May I respectfully suggest that it would be more constructive to engage in dialogue with Apple and the printer manufacturers and focus on providing a solution.

As I noted in my first post in this thread, we have already double-checked with Apple (actually even more times than that) that we are using their printer interfaces correctly. We have also worked with Apple to see if Photoshop can provide internal workarounds so that even if a driver isn't fully compliant, it will still print correctly. Unfortunately none of the workarounds were considered satisfactory (e.g., they would all break when Snow Leopard comes out, or if the printer driver version changes, etc.), and Apple strongly recommended that the real fix come from the drivers. We have also had direct dialogue with the printer makers with regards to driver issues, but ultimately they are the ones to decide whether or not they will update their drivers. Epson did so for their latest printers, Canon did so for their iPF-series printers, but possibly not for the iP4500/Pro9000.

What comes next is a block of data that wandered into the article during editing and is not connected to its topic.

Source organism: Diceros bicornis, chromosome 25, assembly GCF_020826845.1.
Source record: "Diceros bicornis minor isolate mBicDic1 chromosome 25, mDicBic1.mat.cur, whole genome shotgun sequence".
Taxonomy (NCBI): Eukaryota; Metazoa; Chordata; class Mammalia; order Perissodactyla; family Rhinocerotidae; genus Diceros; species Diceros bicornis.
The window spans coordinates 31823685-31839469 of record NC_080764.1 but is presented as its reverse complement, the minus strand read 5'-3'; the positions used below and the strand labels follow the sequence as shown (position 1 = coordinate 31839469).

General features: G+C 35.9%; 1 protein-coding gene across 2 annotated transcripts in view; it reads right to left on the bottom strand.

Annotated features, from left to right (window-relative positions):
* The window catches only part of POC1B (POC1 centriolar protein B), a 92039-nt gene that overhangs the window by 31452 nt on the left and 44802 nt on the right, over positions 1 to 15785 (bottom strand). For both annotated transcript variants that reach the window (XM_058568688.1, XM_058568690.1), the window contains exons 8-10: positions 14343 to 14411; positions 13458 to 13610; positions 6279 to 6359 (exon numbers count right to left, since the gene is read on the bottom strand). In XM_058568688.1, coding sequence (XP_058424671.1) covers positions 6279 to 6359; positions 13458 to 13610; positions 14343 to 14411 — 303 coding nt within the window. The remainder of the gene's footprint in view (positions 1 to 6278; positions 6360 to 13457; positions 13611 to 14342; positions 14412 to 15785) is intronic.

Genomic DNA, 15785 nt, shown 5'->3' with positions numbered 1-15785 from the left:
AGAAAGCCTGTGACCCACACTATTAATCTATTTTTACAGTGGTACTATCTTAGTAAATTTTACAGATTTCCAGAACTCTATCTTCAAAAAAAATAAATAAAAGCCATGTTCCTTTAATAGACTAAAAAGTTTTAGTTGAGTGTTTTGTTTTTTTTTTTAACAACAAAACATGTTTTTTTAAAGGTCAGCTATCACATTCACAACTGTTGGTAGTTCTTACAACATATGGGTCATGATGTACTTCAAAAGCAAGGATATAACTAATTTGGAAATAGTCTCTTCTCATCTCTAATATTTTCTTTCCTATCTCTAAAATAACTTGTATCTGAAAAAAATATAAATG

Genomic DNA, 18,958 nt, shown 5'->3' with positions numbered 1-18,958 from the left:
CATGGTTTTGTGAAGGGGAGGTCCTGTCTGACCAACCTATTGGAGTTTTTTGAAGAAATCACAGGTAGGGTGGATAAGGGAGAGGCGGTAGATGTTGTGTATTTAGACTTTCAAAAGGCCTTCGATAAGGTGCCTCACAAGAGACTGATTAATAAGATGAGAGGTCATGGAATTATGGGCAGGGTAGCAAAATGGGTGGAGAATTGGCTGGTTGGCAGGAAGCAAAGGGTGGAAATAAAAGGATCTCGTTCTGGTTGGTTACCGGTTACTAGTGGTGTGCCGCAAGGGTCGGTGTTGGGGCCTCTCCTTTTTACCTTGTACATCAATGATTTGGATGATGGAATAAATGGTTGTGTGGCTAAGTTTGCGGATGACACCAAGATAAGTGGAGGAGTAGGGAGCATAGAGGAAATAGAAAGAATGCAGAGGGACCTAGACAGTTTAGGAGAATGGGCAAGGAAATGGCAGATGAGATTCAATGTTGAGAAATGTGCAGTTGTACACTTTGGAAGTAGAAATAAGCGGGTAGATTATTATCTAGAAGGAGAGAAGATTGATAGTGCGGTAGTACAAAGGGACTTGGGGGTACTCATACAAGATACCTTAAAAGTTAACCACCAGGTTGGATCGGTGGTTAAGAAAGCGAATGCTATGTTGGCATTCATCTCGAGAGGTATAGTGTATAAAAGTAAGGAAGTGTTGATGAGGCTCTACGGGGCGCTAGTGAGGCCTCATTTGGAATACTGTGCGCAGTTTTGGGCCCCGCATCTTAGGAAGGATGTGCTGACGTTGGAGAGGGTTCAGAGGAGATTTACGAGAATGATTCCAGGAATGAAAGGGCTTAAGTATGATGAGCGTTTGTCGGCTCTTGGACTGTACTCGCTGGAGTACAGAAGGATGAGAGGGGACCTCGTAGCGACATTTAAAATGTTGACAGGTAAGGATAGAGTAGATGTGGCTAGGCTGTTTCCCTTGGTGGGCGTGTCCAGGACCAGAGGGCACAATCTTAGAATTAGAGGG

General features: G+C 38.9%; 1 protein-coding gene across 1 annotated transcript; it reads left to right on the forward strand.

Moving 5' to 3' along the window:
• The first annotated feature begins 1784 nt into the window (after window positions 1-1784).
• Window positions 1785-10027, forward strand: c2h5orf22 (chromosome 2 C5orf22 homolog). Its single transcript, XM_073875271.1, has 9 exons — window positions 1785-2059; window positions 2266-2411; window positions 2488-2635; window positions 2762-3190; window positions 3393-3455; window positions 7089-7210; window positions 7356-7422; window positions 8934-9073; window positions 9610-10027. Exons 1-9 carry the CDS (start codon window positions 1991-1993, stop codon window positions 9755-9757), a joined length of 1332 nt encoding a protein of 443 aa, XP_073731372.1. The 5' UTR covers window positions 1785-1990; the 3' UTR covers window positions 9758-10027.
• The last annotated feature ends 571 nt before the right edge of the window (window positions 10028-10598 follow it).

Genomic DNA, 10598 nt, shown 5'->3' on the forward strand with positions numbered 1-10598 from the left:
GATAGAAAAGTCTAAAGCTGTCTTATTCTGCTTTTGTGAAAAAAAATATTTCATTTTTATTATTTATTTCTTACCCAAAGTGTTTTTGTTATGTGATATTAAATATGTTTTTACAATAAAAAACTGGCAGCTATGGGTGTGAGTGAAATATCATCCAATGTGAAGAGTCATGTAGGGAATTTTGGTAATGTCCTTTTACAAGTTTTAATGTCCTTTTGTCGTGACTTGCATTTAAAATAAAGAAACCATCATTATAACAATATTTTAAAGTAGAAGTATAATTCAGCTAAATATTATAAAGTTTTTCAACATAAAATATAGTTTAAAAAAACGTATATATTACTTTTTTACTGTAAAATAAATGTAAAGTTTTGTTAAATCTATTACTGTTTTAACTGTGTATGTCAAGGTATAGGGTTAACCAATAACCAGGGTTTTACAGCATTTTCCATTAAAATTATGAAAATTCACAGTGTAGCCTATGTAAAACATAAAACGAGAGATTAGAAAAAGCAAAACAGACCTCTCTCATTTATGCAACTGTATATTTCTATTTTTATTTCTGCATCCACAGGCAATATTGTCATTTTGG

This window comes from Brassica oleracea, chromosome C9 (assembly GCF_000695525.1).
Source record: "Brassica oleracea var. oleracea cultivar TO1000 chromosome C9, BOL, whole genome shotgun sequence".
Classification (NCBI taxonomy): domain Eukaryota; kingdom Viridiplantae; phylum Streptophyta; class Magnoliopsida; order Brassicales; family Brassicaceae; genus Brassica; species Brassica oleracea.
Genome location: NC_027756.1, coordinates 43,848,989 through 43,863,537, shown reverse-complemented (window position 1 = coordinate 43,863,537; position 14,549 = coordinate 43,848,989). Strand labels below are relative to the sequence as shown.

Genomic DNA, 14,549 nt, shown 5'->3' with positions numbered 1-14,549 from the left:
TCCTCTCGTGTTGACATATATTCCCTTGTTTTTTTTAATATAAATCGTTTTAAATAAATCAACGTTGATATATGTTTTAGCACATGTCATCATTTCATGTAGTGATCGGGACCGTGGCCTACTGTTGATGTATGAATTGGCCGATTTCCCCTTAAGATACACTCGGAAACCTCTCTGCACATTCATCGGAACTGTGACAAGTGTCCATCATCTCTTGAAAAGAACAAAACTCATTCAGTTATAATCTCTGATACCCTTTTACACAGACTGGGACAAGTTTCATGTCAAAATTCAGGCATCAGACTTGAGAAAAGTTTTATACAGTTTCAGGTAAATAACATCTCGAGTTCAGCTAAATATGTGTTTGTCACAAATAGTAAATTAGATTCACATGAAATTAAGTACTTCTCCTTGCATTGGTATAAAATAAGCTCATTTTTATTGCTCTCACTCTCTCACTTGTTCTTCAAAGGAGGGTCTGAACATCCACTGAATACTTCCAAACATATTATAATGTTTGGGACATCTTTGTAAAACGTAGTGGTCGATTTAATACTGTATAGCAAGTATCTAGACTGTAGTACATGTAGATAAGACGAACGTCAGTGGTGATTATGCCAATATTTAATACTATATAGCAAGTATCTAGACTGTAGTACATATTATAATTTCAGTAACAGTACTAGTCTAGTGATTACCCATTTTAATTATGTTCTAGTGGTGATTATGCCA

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Simon J.A. Simpson
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« Reply #22 on: April 30, 2009, 11:35:03 AM »
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Hi Eric.

Many thanks for your patient and clear explanation of the history behind this.  This certainly makes things a lot clearer.

Some new printer drivers, from Canon, have been posted on their US website and I will be trying these in due course.

Moving on from this may I offer the following suggestion.  These are offered not in criticism, but as a realistic suggestion to be seriously considered.

CONCLUSIONS AND SUGGESTIONS